As Tooting destroyed their youthful opposition that day, with brilliant goals from new signings Lino Goncalves and Karl Beckford, you could see Tooting’s fans start to dream that this year will be different – and I hope for them that it will be. There was a nice moment late on, when some kids aged about eleven asked German wunderkind Monty Gimpel for his autograph, perhaps not aware that the leggy teen was young enough to attend the same school as them. Tooting’s management team were in fits of giggles as Gimpel bashfully scribbled away.

This warm feeling of bonhomie I was seeing (and no doubt you’ve experienced it at other grounds if you’ve been to pre-season friendlies this summer) was undoubtedly linked to the good weather and – more crucially – the fact that Tooting haven’t lost any proper games yet. Nobody has. Everyone’s on nought points – we’re all joint top. Your team could win the league. They really could. So could mine.

Ah yes, my team. My lot are AFC Bournemouth, led by the second-youngest manager in the league, 32-year-old Eddie Howe. The man can do no wrong in our eyes. Just look at his chipper little face. How could you not want him to do well? To lead a young group of players to promotion was remarkable. To do it while under a transfer embargo from the Football League that often left us with only two or three substitutes – which at times included the GCSE-bothering Jayden Stockley – was as close to a miracle as I’ve seen in football.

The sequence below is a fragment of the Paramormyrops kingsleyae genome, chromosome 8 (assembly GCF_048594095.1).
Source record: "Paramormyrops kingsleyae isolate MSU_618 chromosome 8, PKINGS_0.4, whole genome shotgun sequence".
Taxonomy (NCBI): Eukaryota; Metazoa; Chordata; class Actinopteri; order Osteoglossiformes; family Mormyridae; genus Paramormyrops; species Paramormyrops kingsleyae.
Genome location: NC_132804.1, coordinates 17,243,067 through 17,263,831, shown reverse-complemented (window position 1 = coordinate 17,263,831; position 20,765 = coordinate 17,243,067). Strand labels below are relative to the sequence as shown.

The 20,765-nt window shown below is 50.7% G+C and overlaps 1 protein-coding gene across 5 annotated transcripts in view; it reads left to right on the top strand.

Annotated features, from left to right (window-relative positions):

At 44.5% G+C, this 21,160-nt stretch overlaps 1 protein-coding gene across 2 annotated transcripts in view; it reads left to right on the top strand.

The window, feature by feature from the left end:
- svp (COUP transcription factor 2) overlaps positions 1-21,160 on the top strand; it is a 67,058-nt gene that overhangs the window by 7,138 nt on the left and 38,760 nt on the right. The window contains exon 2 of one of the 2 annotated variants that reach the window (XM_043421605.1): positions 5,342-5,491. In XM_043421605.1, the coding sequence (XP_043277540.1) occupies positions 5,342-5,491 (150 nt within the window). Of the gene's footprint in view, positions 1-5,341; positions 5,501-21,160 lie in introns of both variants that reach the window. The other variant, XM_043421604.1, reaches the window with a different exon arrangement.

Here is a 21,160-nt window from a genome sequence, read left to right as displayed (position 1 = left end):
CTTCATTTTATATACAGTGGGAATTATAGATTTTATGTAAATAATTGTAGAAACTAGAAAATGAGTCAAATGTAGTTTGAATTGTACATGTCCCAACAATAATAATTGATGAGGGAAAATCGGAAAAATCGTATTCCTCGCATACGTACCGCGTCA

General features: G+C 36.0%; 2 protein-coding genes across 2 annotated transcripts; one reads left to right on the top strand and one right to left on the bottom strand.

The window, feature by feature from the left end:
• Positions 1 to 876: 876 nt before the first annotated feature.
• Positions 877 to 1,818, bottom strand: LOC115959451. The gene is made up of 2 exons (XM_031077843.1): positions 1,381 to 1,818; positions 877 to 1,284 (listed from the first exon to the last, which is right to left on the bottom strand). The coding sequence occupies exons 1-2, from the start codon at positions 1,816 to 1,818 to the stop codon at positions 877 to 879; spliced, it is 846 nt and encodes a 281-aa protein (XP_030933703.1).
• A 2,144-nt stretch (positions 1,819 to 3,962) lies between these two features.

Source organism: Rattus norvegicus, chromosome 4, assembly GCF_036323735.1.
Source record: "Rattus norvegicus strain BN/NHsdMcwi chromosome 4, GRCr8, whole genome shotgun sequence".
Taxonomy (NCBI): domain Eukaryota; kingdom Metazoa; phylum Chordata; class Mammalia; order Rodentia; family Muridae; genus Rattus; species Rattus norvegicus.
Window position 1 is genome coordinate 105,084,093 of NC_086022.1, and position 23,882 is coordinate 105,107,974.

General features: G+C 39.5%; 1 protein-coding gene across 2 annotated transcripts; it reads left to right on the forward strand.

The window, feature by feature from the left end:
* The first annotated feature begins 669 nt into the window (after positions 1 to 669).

So, exciting times at Bournemouth, and plenty of reasons to be cheerful at Wimbledon, where I’ll be every other Saturday. You can see why I’m energised as the new season approaches. The teams that mean a lot to me look in pretty good nick. But I bet you’re excited too – whoever you support.